Once again the Calgary Stampede has come under fire from animal welfare campaigners after two horses died at this year’s event.
The two horses were put down after separate incidents in the chuckwagon competition at the event in Canada.
The first horse died on Saturday (4 July) after breaking a leg during the chuckwagon races, in which horses pull wagons round a figure of eight dirt track.
The 10-year-old thoroughbred fractured a cannon bone after making contact with another wagon.
“This is considered a serious injury; and unfortunately our veterinarian needed to euthanise the horse immediately,” Kurt Kadatz, spokesman for Calgary Stampede, told Canadian press.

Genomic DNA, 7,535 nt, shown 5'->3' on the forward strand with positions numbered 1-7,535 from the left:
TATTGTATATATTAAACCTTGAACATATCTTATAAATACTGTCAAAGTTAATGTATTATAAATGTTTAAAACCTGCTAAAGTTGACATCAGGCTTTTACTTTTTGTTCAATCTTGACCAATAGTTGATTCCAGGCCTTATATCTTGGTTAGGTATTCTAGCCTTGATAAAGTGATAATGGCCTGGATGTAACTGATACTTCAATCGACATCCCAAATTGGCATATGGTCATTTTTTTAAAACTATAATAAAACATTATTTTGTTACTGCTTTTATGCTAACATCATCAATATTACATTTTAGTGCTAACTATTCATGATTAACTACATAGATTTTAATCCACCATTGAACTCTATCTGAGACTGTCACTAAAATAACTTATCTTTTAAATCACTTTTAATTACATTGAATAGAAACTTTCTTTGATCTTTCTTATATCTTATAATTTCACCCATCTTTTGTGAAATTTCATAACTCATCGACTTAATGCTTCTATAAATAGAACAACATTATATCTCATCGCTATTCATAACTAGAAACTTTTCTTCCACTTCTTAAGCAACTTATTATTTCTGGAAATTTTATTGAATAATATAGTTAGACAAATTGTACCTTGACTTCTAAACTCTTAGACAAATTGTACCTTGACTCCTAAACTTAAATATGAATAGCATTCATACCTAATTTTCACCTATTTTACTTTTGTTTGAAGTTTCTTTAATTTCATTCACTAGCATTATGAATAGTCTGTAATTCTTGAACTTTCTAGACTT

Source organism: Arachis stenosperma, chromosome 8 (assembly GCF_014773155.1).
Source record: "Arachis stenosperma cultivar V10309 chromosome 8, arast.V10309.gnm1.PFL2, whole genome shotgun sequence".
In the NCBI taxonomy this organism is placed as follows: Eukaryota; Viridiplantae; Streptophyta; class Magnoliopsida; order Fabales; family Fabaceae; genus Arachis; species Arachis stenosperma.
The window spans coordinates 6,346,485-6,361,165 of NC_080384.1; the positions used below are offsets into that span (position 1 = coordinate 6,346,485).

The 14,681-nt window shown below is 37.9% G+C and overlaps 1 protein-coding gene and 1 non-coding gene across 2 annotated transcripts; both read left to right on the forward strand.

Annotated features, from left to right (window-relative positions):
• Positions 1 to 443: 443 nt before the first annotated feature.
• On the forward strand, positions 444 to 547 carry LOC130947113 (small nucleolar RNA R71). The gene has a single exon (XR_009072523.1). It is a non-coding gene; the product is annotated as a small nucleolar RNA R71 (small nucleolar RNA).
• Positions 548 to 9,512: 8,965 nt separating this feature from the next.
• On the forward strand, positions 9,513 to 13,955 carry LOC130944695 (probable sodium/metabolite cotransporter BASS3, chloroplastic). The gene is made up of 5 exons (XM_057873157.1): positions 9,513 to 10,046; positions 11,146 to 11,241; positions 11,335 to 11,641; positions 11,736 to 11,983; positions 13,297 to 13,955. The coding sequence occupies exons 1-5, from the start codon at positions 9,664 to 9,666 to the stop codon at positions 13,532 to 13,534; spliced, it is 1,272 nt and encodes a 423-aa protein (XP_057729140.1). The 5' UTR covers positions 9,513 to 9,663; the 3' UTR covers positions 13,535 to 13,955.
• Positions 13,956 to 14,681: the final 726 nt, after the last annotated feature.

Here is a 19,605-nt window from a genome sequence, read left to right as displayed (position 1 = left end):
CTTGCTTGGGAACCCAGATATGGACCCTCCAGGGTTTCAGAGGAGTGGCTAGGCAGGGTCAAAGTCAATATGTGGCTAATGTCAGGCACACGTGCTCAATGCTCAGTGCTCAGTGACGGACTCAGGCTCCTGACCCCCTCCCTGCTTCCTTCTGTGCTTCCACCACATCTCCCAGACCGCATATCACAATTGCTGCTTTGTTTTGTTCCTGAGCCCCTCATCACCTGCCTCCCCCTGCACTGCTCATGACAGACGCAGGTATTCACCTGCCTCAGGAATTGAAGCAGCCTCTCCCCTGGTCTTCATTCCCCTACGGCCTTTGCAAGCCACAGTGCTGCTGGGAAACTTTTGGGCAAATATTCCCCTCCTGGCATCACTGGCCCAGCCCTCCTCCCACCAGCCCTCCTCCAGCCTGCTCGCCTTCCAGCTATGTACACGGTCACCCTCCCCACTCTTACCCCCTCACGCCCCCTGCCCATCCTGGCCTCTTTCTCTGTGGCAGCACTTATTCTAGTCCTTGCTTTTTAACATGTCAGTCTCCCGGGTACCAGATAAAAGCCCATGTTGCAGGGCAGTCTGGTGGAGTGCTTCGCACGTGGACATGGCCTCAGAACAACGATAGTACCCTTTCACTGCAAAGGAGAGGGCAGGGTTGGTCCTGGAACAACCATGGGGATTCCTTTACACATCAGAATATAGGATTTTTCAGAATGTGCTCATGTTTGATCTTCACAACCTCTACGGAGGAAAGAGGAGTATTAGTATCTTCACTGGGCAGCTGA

The Stampede’s Chuckwagon Safety Commission stated that the second horse was injured in a collision between two wagons on Monday (6 July).
The horse was put down on Tuesday morning.
More than 60 horses have died in chuckwagon races at the event since 1986, according to an animals rights group.
A statement from the Vancouver Humane Society (VHS) read: “Horses keep dying in this event and the Stampede is running out of excuses. It should be suspended immediately.”
The VHS is calling on the Stampede to establish an independent panel of equine experts to determine if anything can be done to make the race safer.
In the second incident the Safety Commission said that both the driver of the horse that died as well as the other driver were at fault.
If a horse dies the person at fault must pay the owner $10,000. But as they were jointly responsible the owner will only receive $5,000.
It was the first time a ruling of dual culpability since the Chuckwagon Safety Commission was set up in 2008.